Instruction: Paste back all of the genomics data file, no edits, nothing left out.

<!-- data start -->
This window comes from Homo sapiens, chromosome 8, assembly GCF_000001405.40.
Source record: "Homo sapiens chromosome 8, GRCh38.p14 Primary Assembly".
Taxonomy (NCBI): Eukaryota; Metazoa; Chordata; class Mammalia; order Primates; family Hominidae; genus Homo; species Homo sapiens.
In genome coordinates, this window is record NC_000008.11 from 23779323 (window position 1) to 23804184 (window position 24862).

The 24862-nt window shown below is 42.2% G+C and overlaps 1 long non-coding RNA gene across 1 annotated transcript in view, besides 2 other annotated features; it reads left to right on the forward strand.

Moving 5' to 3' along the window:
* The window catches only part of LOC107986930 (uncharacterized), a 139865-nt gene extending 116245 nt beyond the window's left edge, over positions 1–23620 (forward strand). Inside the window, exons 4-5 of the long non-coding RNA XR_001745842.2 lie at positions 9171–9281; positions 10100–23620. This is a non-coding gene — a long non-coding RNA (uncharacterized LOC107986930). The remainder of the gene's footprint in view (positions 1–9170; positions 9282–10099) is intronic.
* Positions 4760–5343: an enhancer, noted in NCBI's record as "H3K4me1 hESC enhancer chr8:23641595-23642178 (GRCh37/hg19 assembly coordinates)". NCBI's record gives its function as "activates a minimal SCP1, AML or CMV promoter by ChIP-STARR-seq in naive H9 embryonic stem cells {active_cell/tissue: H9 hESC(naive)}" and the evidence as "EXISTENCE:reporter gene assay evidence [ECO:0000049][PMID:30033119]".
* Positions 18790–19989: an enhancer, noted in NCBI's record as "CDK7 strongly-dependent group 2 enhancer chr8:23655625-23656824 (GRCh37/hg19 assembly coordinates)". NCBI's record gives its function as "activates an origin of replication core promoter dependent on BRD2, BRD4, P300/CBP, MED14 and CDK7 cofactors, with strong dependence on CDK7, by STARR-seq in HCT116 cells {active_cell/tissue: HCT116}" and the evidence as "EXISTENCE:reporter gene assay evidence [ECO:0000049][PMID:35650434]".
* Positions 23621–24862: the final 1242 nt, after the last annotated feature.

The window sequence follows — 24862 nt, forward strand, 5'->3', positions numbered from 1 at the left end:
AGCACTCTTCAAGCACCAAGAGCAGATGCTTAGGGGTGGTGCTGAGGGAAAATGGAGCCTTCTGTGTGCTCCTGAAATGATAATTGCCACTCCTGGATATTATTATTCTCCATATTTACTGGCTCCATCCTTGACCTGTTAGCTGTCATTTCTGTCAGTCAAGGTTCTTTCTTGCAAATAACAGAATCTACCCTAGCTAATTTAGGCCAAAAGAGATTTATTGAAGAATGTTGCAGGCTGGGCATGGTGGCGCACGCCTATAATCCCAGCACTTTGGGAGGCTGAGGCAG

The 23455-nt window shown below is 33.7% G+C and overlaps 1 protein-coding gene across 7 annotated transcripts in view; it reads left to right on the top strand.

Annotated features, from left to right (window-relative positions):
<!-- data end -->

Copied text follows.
This window comes from Homo sapiens, chromosome 8, assembly GCF_000001405.40.
Source record: "Homo sapiens chromosome 8, GRCh38.p14 Primary Assembly".
Taxonomy (NCBI): Eukaryota; Metazoa; Chordata; class Mammalia; order Primates; family Hominidae; genus Homo; species Homo sapiens.
In genome coordinates, this window is record NC_000008.11 from 23779323 (window position 1) to 23804184 (window position 24862).

The 24862-nt window shown below is 42.2% G+C and overlaps 1 long non-coding RNA gene across 1 annotated transcript in view, besides 2 other annotated features; it reads left to right on the forward strand.

Moving 5' to 3' along the window:
* The window catches only part of LOC107986930 (uncharacterized), a 139865-nt gene extending 116245 nt beyond the window's left edge, over positions 1–23620 (forward strand). Inside the window, exons 4-5 of the long non-coding RNA XR_001745842.2 lie at positions 9171–9281; positions 10100–23620. This is a non-coding gene — a long non-coding RNA (uncharacterized LOC107986930). The remainder of the gene's footprint in view (positions 1–9170; positions 9282–10099) is intronic.
* Positions 4760–5343: an enhancer, noted in NCBI's record as "H3K4me1 hESC enhancer chr8:23641595-23642178 (GRCh37/hg19 assembly coordinates)". NCBI's record gives its function as "activates a minimal SCP1, AML or CMV promoter by ChIP-STARR-seq in naive H9 embryonic stem cells {active_cell/tissue: H9 hESC(naive)}" and the evidence as "EXISTENCE:reporter gene assay evidence [ECO:0000049][PMID:30033119]".
* Positions 18790–19989: an enhancer, noted in NCBI's record as "CDK7 strongly-dependent group 2 enhancer chr8:23655625-23656824 (GRCh37/hg19 assembly coordinates)". NCBI's record gives its function as "activates an origin of replication core promoter dependent on BRD2, BRD4, P300/CBP, MED14 and CDK7 cofactors, with strong dependence on CDK7, by STARR-seq in HCT116 cells {active_cell/tissue: HCT116}" and the evidence as "EXISTENCE:reporter gene assay evidence [ECO:0000049][PMID:35650434]".
* Positions 23621–24862: the final 1242 nt, after the last annotated feature.

The window sequence follows — 24862 nt, forward strand, 5'->3', positions numbered from 1 at the left end:
AGCACTCTTCAAGCACCAAGAGCAGATGCTTAGGGGTGGTGCTGAGGGAAAATGGAGCCTTCTGTGTGCTCCTGAAATGATAATTGCCACTCCTGGATATTATTATTCTCCATATTTACTGGCTCCATCCTTGACCTGTTAGCTGTCATTTCTGTCAGTCAAGGTTCTTTCTTGCAAATAACAGAATCTACCCTAGCTAATTTAGGCCAAAAGAGATTTATTGAAGAATGTTGCAGGCTGGGCATGGTGGCGCACGCCTATAATCCCAGCACTTTGGGAGGCTGAGGCAG

The 23455-nt window shown below is 33.7% G+C and overlaps 1 protein-coding gene across 7 annotated transcripts in view; it reads left to right on the top strand.

Annotated features, from left to right (window-relative positions):